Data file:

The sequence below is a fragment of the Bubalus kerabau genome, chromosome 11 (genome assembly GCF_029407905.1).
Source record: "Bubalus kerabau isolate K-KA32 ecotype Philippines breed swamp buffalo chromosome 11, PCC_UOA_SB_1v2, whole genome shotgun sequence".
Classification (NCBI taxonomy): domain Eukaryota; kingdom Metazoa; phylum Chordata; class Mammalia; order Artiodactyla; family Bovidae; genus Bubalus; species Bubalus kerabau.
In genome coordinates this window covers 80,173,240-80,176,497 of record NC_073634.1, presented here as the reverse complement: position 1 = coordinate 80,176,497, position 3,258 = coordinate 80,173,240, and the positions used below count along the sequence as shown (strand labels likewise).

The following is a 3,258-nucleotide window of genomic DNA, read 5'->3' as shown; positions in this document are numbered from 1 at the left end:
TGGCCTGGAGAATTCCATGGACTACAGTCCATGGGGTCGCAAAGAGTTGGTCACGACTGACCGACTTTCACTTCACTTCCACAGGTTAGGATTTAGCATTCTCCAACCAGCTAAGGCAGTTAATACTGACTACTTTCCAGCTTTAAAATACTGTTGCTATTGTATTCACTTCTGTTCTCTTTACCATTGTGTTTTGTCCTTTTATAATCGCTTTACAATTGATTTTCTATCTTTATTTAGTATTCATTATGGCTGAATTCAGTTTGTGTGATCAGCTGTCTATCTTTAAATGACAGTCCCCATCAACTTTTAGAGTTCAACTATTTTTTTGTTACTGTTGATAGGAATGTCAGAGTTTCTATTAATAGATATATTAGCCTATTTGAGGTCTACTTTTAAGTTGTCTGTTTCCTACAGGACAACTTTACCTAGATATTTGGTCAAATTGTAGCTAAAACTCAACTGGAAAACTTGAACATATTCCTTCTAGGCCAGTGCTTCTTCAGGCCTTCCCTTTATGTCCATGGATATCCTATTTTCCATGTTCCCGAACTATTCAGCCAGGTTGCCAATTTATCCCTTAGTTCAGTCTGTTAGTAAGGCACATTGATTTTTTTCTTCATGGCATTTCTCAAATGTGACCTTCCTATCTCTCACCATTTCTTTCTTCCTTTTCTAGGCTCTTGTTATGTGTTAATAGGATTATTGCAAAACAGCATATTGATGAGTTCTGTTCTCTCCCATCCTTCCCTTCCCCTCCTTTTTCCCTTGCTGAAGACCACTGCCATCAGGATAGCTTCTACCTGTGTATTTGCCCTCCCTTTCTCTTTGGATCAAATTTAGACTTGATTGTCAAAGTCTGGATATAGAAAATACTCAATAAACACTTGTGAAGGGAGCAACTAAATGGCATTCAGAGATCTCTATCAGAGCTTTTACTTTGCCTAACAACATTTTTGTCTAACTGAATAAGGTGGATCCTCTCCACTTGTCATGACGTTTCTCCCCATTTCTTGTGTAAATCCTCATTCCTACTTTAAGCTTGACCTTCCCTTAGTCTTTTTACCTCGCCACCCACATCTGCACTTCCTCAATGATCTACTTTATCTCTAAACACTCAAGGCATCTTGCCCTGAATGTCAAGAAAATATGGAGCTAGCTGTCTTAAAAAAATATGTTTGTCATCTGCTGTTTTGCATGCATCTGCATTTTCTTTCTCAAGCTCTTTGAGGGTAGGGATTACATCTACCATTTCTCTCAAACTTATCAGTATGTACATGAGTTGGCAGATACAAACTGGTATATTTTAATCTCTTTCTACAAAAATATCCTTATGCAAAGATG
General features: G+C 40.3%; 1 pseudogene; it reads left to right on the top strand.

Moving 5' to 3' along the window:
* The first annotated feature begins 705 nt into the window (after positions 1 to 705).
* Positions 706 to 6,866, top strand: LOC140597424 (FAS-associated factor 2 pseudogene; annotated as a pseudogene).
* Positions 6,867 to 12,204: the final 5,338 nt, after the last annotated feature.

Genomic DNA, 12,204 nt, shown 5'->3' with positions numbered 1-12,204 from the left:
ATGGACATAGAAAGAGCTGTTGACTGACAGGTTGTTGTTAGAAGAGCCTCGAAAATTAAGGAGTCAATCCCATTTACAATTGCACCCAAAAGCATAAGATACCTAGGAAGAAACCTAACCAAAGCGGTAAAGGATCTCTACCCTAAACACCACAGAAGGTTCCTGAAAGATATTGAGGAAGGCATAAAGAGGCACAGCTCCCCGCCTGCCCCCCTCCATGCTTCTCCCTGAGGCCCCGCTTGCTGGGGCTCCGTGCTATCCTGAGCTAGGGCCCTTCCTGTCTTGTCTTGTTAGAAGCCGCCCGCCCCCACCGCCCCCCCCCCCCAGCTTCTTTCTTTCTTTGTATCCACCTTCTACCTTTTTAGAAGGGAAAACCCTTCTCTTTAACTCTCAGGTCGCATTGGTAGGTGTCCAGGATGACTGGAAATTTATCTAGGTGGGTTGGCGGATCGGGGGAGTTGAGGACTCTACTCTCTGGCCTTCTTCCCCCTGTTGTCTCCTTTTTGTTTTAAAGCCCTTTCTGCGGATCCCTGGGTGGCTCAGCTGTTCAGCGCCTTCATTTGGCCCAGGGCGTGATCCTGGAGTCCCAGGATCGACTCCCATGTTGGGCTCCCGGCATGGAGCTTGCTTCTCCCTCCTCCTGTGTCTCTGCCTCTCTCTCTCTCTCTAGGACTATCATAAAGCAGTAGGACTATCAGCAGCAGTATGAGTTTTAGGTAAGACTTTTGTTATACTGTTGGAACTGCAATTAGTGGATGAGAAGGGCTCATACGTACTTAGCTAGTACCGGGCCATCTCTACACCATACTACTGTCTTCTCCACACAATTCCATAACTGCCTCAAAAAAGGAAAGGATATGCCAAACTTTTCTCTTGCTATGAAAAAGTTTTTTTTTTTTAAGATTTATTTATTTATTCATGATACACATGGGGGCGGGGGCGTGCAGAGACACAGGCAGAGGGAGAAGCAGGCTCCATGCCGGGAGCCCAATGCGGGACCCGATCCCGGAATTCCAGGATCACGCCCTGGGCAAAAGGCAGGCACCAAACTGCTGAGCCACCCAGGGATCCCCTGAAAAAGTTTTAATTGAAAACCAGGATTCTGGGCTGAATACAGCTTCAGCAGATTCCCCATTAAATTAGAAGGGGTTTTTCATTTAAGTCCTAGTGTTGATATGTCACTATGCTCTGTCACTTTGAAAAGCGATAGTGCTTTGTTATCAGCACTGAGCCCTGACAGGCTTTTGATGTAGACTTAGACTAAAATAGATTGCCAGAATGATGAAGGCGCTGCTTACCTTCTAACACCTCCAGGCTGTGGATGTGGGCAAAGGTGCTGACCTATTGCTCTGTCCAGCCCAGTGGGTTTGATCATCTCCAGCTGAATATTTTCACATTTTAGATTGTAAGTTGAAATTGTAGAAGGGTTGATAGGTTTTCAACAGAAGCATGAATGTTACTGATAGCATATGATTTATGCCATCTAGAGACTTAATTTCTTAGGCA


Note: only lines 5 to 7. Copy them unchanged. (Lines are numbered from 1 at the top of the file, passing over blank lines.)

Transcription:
The following is a 3,258-nucleotide window of genomic DNA, read 5'->3' as shown; positions in this document are numbered from 1 at the left end:
TGGCCTGGAGAATTCCATGGACTACAGTCCATGGGGTCGCAAAGAGTTGGTCACGACTGACCGACTTTCACTTCACTTCCACAGGTTAGGATTTAGCATTCTCCAACCAGCTAAGGCAGTTAATACTGACTACTTTCCAGCTTTAAAATACTGTTGCTATTGTATTCACTTCTGTTCTCTTTACCATTGTGTTTTGTCCTTTTATAATCGCTTTACAATTGATTTTCTATCTTTATTTAGTATTCATTATGGCTGAATTCAGTTTGTGTGATCAGCTGTCTATCTTTAAATGACAGTCCCCATCAACTTTTAGAGTTCAACTATTTTTTTGTTACTGTTGATAGGAATGTCAGAGTTTCTATTAATAGATATATTAGCCTATTTGAGGTCTACTTTTAAGTTGTCTGTTTCCTACAGGACAACTTTACCTAGATATTTGGTCAAATTGTAGCTAAAACTCAACTGGAAAACTTGAACATATTCCTTCTAGGCCAGTGCTTCTTCAGGCCTTCCCTTTATGTCCATGGATATCCTATTTTCCATGTTCCCGAACTATTCAGCCAGGTTGCCAATTTATCCCTTAGTTCAGTCTGTTAGTAAGGCACATTGATTTTTTTCTTCATGGCATTTCTCAAATGTGACCTTCCTATCTCTCACCATTTCTTTCTTCCTTTTCTAGGCTCTTGTTATGTGTTAATAGGATTATTGCAAAACAGCATATTGATGAGTTCTGTTCTCTCCCATCCTTCCCTTCCCCTCCTTTTTCCCTTGCTGAAGACCACTGCCATCAGGATAGCTTCTACCTGTGTATTTGCCCTCCCTTTCTCTTTGGATCAAATTTAGACTTGATTGTCAAAGTCTGGATATAGAAAATACTCAATAAACACTTGTGAAGGGAGCAACTAAATGGCATTCAGAGATCTCTATCAGAGCTTTTACTTTGCCTAACAACATTTTTGTCTAACTGAATAAGGTGGATCCTCTCCACTTGTCATGACGTTTCTCCCCATTTCTTGTGTAAATCCTCATTCCTACTTTAAGCTTGACCTTCCCTTAGTCTTTTTACCTCGCCACCCACATCTGCACTTCCTCAATGATCTACTTTATCTCTAAACACTCAAGGCATCTTGCCCTGAATGTCAAGAAAATATGGAGCTAGCTGTCTTAAAAAAATATGTTTGTCATCTGCTGTTTTGCATGCATCTGCATTTTCTTTCTCAAGCTCTTTGAGGGTAGGGATTACATCTACCATTTCTCTCAAACTTATCAGTATGTACATGAGTTGGCAGATACAAACTGGTATATTTTAATCTCTTTCTACAAAAATATCCTTATGCAAAGATG
General features: G+C 40.3%; 1 pseudogene; it reads left to right on the top strand.